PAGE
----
As Europe reels from the kind of senseless violence it has so willingly dished out sans flinching and the shrill xenophobic and jingoistic cries louden without a hint of irony, I’m reminded of the movie I am Not Your Negro. Though the film is about America, it’s not hard to see how the same mechanisms it speaks about are prevalent in Europe. How even Europe is filled with hypocrisy, even if it’s a hypocrisy that’s more elegant and tempered by less ability (aka Empire-lite) and more impotence than they would like. And, more viscerally, I think on my time in Berlin, that beautiful city, and how I came upon the memorial to the Roma and the Sinti lost to Nazi-rule, and German complicity or German approval.
I’ve seen many memorials before, and though some have caused a modicum of disquiet, none hit me like this one. Not that it was exceptionally built, not aesthetically at least—although what it evoked in me may suggest some other ingenuity at play. Getting old and soft, I suppose. But the force of me being what I was—a very flawed veteran and human being—combined with simmering memories and where I was swept over me and my eyes teared up, a hard rock forming in my chest.
Only later, as I moved away from the throngs of caring or uncaring tourists and found a cafe at which to rest my bourgeois soul did I mold—however inaccurately—those emotions into thoughts. Mostly, I thought on the souls lost to an evil ideology and how that ideology has lived on. The Sinti are gone, wiped out. So too are the Nazis of old—in the mainstream, that is—though that’s not exactly true. The Roma are around and they have plenty of prejudice and unjust laws thrown at them. Certainly, what they deal with now is of a lighter degree than back then, but that doesn’t mean it doesn’t flow from a similar vein. My reaction, I suppose, was a result of seeing the worst done to them and knowing despite that, people in France and elsewhere still want to be rid of the Roma, these people who “serve no social purpose”—as a French citizen told me.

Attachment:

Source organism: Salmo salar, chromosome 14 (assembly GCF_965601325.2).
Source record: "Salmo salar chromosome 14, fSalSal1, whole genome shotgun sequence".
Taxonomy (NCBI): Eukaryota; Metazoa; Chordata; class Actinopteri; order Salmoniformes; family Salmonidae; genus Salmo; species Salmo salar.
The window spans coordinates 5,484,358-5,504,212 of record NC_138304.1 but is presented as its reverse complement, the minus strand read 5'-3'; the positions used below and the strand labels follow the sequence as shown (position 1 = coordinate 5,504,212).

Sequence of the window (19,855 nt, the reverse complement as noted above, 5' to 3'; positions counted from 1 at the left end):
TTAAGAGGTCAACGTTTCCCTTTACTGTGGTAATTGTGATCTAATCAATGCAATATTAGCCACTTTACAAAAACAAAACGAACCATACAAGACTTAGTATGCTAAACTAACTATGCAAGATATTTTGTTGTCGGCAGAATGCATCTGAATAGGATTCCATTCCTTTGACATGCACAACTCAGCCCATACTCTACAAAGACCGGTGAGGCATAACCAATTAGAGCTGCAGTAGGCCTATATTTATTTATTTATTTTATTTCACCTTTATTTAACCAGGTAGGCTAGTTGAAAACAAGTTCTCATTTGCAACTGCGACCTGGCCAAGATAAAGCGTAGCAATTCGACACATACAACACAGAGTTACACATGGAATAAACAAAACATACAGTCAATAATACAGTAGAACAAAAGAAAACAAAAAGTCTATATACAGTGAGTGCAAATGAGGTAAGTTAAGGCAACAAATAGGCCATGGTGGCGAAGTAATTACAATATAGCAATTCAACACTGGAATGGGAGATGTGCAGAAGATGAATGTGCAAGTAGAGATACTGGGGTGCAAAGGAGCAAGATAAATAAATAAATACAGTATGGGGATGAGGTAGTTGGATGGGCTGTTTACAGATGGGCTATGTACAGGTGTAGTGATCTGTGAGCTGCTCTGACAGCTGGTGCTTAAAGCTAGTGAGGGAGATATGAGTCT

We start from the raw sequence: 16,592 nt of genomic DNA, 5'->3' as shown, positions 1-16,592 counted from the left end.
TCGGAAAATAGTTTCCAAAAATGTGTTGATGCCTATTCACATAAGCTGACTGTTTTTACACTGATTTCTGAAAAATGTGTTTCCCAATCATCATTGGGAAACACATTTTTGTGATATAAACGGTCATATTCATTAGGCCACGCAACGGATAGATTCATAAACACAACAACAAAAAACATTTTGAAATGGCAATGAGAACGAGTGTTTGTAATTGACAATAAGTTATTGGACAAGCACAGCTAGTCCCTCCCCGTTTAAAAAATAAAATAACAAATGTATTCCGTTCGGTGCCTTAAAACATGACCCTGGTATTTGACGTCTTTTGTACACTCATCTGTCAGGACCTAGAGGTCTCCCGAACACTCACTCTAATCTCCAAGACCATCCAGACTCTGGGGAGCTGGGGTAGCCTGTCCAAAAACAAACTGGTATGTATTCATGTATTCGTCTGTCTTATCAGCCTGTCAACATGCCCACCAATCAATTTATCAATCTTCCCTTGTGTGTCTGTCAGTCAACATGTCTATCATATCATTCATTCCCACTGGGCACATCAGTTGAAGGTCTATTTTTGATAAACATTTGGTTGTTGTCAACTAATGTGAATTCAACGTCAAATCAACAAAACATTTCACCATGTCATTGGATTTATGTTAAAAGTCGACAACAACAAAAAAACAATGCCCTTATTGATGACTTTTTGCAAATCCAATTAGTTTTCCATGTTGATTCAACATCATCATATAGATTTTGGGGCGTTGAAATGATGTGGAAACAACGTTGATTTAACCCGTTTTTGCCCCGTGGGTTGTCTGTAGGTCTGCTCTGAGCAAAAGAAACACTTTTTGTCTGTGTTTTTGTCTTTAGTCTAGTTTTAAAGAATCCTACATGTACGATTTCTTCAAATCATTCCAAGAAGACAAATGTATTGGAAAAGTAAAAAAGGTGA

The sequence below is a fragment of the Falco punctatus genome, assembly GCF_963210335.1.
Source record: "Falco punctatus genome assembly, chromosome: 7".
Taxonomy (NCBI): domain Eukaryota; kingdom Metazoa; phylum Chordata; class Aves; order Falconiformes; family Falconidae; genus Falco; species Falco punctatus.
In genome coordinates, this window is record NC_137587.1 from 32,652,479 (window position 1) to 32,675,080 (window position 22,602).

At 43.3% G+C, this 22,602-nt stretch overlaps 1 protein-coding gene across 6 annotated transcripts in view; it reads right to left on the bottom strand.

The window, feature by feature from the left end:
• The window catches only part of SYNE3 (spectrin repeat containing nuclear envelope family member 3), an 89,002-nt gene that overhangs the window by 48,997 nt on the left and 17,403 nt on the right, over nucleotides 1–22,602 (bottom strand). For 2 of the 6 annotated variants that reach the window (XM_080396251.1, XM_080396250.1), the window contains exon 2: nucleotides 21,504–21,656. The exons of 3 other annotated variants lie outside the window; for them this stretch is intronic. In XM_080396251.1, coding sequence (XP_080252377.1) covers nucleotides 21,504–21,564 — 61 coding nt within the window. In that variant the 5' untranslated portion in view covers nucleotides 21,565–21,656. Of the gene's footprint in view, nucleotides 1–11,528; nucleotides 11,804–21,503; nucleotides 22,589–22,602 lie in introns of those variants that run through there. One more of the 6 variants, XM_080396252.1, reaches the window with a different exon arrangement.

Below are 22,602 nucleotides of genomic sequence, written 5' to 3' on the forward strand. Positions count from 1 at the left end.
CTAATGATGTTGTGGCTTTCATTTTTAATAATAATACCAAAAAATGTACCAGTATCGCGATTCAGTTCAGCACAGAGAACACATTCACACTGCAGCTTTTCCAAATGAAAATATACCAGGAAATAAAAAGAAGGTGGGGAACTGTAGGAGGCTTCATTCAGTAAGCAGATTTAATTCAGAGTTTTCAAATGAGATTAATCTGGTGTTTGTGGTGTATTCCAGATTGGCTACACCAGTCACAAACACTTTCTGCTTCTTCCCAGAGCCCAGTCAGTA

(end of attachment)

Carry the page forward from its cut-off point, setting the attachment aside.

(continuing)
This attitude is prevalent in the West and the evidence is in the treatment of the Roma, the expelling of these “unwanted” people as well as the treatment of Muslims and refugees.
Though none of it has reached the evil-logical end of Nazi Germany, it’s still a very important fact to be aware of because its logical underpinnings hold much sway in peoples’ belief systems.
And as we make sure that millions, if not billions, are subject to the twin horsemen of our bombs and climate change while also fearing their exodus (or rather, escape) as a “horde” (or “rapefugees” as the alt-right and pro-Trump crowd calls them), anyone with a shred of humanity should understand how these fears are akin to “reasonable” fears of the past. Fears that led to the Nazis and their ilk.
Those tears—that subconscious gasp for air—are something whose exact causes or nature I’m not sure I entirely understand. And it speaks to how little we know of ourselves and our baser instincts, let alone those of others. But that doesn’t mean we should allow others’ baser instincts push our world into making worse decisions. Let’s work so that the next surprise we create will be acts of humanity, not acts of evil, whatever excuses in which those latter acts will be cloaked.
Nelson Lowhim is a veteran and writer. He is the author of many novels, short stories and essays to include CityMuse, The Struggle, 1000001 American Nights and the Labyrinth of Souls. You can find more about him and his work at nelsonlowhim.blogspot.com and on Twitter @nlowhim